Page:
The fiber we use most commonly in earthen plaster is straw. Straw is derived from the stalk of grains such as oat, wheat, barley, rice, etc. Short, chopped straw is most often used for plaster, but the longer the straw, the coarser and stronger the mix. Straw provides tensile strength, much like chicken wire does for cement stucco. Straw performs like a mesh that weaves the surface together into a monolithic blanket. It helps resist erosion by exposing a matrix of little diversion routes that distribute rainwater evenly down the surface of a wall or the roof of a dome. Exterior plasters with an ample amount of long straw provide the most resistance to erosion.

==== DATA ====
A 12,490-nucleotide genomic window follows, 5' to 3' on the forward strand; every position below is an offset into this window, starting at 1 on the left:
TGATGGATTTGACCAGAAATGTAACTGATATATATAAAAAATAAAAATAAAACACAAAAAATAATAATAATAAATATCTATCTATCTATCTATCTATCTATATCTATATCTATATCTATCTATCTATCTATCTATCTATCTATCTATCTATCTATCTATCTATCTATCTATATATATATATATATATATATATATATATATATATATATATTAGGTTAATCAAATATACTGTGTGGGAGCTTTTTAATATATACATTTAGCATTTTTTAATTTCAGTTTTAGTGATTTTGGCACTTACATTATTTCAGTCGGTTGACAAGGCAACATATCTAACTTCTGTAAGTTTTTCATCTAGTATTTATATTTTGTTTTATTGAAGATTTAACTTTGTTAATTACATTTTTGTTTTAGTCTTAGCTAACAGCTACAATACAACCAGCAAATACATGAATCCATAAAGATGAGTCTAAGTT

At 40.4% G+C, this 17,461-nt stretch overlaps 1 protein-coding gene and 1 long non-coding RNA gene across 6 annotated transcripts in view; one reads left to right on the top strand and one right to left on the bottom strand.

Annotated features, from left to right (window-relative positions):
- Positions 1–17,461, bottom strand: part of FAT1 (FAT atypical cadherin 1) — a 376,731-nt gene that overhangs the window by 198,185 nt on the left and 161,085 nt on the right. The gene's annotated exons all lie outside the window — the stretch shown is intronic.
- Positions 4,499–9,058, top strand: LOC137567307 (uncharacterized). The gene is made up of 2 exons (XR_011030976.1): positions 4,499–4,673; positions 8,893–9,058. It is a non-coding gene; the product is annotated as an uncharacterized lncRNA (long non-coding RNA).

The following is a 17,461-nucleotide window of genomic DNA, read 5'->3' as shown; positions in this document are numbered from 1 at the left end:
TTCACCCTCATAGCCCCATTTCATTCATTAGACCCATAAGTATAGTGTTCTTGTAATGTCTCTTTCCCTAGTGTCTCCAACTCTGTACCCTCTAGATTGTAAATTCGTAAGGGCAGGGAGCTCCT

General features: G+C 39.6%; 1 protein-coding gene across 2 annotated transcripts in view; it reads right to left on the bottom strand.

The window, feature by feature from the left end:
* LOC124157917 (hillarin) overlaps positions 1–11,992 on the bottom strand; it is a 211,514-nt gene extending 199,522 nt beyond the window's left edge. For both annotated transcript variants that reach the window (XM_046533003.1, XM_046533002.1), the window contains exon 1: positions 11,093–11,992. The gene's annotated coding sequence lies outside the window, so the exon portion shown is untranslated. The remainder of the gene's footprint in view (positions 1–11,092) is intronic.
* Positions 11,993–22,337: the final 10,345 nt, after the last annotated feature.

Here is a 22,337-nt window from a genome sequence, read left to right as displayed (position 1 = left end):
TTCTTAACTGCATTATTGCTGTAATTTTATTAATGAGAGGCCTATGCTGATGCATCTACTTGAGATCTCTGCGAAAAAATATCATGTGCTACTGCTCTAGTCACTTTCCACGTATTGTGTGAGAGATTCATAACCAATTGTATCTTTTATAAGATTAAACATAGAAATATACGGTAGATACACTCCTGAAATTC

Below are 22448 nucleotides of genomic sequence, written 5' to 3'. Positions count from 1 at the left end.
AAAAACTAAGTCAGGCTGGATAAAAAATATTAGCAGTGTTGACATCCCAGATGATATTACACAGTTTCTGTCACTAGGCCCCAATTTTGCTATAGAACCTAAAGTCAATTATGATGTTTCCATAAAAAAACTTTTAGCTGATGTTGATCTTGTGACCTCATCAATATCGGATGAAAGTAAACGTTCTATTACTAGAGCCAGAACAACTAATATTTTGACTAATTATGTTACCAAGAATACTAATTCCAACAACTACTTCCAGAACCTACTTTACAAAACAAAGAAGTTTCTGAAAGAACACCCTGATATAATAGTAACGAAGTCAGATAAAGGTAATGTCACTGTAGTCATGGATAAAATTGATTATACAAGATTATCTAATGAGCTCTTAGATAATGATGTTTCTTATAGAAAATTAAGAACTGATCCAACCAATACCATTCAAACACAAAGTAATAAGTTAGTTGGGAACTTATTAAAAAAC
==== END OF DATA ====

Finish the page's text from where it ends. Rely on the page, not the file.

We have seen how a beautiful earthen plaster prepared with short straw disintegrated into a fluffy golden bird's nest around the bottom perimeter walls after being pummeled by a violent thundershower. Exterior plaster made with primarily long straw as its fiber stays put. Other fibers we may use, in addition to long straw (depending on location, availability, and desired effect), include sun-bleached grass clippings, sawdust, slurried cow or horse manure, shredded paper, fibrous tree bark, hemp, sisal, coconut husk, cattail catkins, coarse, short animal hair, etc. A variety of fibers in combination gives the desired textured finish while enhancing tensile strength and resistance to erosion (Fig. 14.4).


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